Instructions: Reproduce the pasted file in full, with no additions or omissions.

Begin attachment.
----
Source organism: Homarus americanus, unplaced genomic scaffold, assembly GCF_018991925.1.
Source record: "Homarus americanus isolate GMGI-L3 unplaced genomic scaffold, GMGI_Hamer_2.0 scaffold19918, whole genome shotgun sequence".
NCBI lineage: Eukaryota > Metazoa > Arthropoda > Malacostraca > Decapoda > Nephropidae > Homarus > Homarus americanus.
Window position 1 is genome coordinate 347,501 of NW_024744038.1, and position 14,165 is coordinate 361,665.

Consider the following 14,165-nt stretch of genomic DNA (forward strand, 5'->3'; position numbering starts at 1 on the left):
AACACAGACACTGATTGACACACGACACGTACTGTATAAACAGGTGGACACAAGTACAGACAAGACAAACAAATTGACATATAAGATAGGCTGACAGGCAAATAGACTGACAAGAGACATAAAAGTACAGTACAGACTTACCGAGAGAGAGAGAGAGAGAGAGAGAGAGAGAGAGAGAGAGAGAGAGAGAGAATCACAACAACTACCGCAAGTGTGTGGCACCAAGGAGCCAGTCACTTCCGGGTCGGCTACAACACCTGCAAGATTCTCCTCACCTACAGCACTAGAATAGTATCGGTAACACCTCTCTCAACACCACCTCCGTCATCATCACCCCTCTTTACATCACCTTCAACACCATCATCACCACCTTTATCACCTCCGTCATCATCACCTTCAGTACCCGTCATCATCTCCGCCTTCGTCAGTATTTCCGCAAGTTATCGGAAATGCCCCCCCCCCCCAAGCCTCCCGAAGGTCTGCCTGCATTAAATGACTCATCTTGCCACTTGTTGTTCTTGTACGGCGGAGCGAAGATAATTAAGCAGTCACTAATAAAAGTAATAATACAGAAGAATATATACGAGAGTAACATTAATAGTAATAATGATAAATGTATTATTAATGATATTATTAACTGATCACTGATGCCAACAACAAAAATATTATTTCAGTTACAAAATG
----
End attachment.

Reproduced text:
Source organism: Homarus americanus, unplaced genomic scaffold, assembly GCF_018991925.1.
Source record: "Homarus americanus isolate GMGI-L3 unplaced genomic scaffold, GMGI_Hamer_2.0 scaffold19918, whole genome shotgun sequence".
NCBI lineage: Eukaryota > Metazoa > Arthropoda > Malacostraca > Decapoda > Nephropidae > Homarus > Homarus americanus.
Window position 1 is genome coordinate 347,501 of NW_024744038.1, and position 14,165 is coordinate 361,665.

Consider the following 14,165-nt stretch of genomic DNA (forward strand, 5'->3'; position numbering starts at 1 on the left):
AACACAGACACTGATTGACACACGACACGTACTGTATAAACAGGTGGACACAAGTACAGACAAGACAAACAAATTGACATATAAGATAGGCTGACAGGCAAATAGACTGACAAGAGACATAAAAGTACAGTACAGACTTACCGAGAGAGAGAGAGAGAGAGAGAGAGAGAGAGAGAGAGAGAGAGAGAGAGAATCACAACAACTACCGCAAGTGTGTGGCACCAAGGAGCCAGTCACTTCCGGGTCGGCTACAACACCTGCAAGATTCTCCTCACCTACAGCACTAGAATAGTATCGGTAACACCTCTCTCAACACCACCTCCGTCATCATCACCCCTCTTTACATCACCTTCAACACCATCATCACCACCTTTATCACCTCCGTCATCATCACCTTCAGTACCCGTCATCATCTCCGCCTTCGTCAGTATTTCCGCAAGTTATCGGAAATGCCCCCCCCCCCCAAGCCTCCCGAAGGTCTGCCTGCATTAAATGACTCATCTTGCCACTTGTTGTTCTTGTACGGCGGAGCGAAGATAATTAAGCAGTCACTAATAAAAGTAATAATACAGAAGAATATATACGAGAGTAACATTAATAGTAATAATGATAAATGTATTATTAATGATATTATTAACTGATCACTGATGCCAACAACAAAAATATTATTTCAGTTACAAAATG